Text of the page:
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This paper shows that world demand (to which trade has become more responsive in recent decades) can explain most of the collapse in world trade, but that tight credit conditions have likely amplified the short-term trade response.
This working paper discusses what policy makers should do in order to restore balance in the Icelandic economy and lay out the foundations for a sustainable recovery.
English, , 498kb
Data and supplementary tables from Economics Department working paper on Estonia and euro adoption: Small country challenges of joining EMU.
The ongoing financial crisis has put euro adoption at the top of Estonia's policy agenda. However, shocks affecting Estonia are only weakly synchronized with those of the euro area, and the structure of its economy also notably differs from the euro zone.
This working paper begins with a discussion of the factors that made the banks, non-financial firms and households vulnerable to deterioration in global financial markets. It then describes the failure of the banks, its direct impact on government debt, the IMF SBA and the economic outlook.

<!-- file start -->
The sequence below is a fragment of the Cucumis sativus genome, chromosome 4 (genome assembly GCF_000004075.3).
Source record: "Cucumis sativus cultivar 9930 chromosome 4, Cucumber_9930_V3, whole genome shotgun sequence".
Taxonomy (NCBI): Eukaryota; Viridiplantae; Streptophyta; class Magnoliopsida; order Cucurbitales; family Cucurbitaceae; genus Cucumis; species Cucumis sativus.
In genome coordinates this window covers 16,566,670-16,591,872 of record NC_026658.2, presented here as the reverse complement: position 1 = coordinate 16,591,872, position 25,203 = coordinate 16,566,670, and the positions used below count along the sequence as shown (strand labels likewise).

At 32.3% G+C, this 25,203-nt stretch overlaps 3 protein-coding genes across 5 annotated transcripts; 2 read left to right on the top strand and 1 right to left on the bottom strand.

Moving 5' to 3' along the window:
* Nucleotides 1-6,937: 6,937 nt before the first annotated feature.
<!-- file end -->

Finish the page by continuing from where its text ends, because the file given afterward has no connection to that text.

As attention shifts to fiscal consolidation, sustaining output growth will depend increasingly on private domestic demand, requiring reforms, particularly in the labour market and the non-manufacturing sector.
In contrast to the once prevailing norm of secrecy and opaqueness, transparency has now become one of the main features characterising the conduct of monetary policy.
Emergency measures adopted in the wake of the global crisis should be phased out once a recovery is in place, while adopting reforms to address chronic problems in the financial sector and increase efficiency.
The EU economy has experienced a deep economic slump. Ongoing financial reforms and the structural reform agenda must be pursued to make future crises less likely and improve growth prospects.
Iceland’s main banks, which had pursued risky expansion strategies, failed in the wake of the global financial crisis, plunging the economy into a deep recession. Prudential supervision needs to be improved.